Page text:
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Religious books dominate sixth Erbil book fair.

Summary: International fair draws publishing houses from around the world

"It is beyond our expectations. The number of visitors is high and many people are buying books," said Shukri Shahin, from

Turkey, who was selling religious, art and philosophy books at the Erbil Sixth International Book Fair.

Walking the streets on Erbil city, Kurdistan 's capital, you will see few men with long beards. However, at the Erbil International Book Fair men with long beards and religious Muslims were everywhere. It was unexpected, and made you wonder where these men came from. Many of them left the book fair with armfuls of religious books.

Salahaddin University studen Mariwan Aziz, who visited the fair, believes 70 percent of the books at the fair were about Islam. Aziz believes this is to be expected, as at a book fair the sellers, religious and secular, want to exhibit their books and it is up to the visitors to decide which books they want to buy.

Dlwar Qadir, an archeology student visiting the fair said, "I wish there were more books about history, culture and archeology, instead of all these religious books."

The Erbil book fair is organized by al-Mada Publishing House, a well-known Iraqi publishing house based in Baghdad, which has a branch in Erbil city. Ehabd Abdul-Razzaq , head of al-Mada in Erbil, told Kurdish Globe that 350 publishing houses participated in the Erbil fair this year, mainly from Arab countries, such as Syria, Egypt, Lebanon and Jordan, and as well as few from other countries such as Britain, Germany and Iran. According to Abdul-Razzaq, every year more people visit the Erbil International Book Fair and more people buy books. He said most years al-Mada sends invitations to many book publishing houses around the world and some decide to come and some decline. "Every year, more publishing houses decide to join the Erbil book fair," he said. Regarding the religious books, he said, "Well, we send invitations to all kinds of publishing houses, without favoritism."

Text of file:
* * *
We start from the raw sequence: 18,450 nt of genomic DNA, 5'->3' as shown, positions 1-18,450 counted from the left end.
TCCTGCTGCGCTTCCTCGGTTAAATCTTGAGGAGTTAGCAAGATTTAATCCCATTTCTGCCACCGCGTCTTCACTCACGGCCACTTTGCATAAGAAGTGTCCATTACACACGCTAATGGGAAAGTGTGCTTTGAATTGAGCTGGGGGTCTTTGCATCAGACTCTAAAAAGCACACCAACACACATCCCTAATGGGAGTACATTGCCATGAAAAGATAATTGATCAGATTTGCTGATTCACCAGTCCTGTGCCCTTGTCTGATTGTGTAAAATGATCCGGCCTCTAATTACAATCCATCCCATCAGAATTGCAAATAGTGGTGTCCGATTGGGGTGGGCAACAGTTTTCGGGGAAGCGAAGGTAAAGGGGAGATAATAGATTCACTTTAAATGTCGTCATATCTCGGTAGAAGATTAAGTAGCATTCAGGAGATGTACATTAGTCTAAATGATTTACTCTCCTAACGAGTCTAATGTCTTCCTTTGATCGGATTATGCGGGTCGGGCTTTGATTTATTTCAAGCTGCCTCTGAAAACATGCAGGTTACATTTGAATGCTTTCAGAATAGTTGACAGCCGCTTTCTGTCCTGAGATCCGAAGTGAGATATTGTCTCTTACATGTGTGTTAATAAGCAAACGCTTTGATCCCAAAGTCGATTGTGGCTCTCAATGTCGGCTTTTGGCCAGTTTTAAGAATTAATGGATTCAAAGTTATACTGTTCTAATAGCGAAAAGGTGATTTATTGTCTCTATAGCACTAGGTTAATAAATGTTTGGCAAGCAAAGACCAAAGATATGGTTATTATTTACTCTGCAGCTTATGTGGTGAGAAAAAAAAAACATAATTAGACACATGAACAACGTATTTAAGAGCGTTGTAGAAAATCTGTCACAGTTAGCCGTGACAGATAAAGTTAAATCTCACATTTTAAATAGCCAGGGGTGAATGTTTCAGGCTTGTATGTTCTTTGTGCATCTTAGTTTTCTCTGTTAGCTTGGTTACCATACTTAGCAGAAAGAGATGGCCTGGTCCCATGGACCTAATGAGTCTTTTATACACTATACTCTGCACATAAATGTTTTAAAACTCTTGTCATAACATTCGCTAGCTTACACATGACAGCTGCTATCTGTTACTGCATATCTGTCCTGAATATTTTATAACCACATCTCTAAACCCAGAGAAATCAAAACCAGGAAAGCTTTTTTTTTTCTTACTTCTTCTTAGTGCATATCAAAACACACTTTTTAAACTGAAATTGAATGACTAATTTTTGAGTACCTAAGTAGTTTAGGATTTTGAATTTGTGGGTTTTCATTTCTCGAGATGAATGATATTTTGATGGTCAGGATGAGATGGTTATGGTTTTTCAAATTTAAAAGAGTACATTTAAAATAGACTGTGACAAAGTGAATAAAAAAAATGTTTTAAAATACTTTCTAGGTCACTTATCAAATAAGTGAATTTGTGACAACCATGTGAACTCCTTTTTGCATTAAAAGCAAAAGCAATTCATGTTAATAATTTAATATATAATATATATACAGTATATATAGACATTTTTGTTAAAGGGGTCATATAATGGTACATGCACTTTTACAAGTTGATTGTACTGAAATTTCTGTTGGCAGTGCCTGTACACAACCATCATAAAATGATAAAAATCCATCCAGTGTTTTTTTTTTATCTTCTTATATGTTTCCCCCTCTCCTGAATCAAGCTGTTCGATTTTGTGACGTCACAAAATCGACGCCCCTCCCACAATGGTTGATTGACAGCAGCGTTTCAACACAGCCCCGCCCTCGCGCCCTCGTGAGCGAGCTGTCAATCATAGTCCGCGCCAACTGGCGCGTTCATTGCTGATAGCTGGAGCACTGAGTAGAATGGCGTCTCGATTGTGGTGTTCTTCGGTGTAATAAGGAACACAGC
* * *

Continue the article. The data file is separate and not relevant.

Shukri Shahin, from Nile Publishing House in Turkey, which was selling mostly books about Islam said, "The fair is beyond our expectations. Here, people like to read. We have sold a lot of books already." Shahin noted that most of the books his company sold were written by Muhammed Fethullah GE-len, a Turkish preacher, author, educator and Muslim scholar living in self-imposed exile in Pennsylvania, in the U.S. GE-len teaches an Anatolian version of traditional mainstream Islam, derived from Said Nursi 's teachings but modernizing them. GE-len condemns any kind of terrorism, and supports interfaith dialogue among the people of the book. He has initiated dialogues with the Vatican and some Jewish organizations. The company was also selling books by Said NursE, a Kurdish Muslim scholar from Turkey who died in 1960, including the Risale-i Nur Collection, a body of Qur 'anic commentary exceeding 6,000 pages. He is commonly known as BediE-zzaman, which means The Wonder of the Age.

A small number of publishing houses from Suleimaniya city, the second-largest city in Kurdistan, participated in the fair. Unfortunately, they had few books to sell. Muhammad Khidhir, owner of Hajji Qadri Koyee Publishing House, believes it is because of the current situation in Suleimaniya. Protests in Suleimaniya have been going on for the past 50 days, with protesters demanding the ouster of the Kurdistan government, improved services and living conditions and an end to corruption.

Khidhir had hoped that more publishing houses from Suleimaniya would participate in the fair because many visitors came to the fair looking for Kurdish books, or books written in Kurdish.

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Publication:The Kurdish Globe (Erbil, Iraq)
Date:Apr 10, 2011
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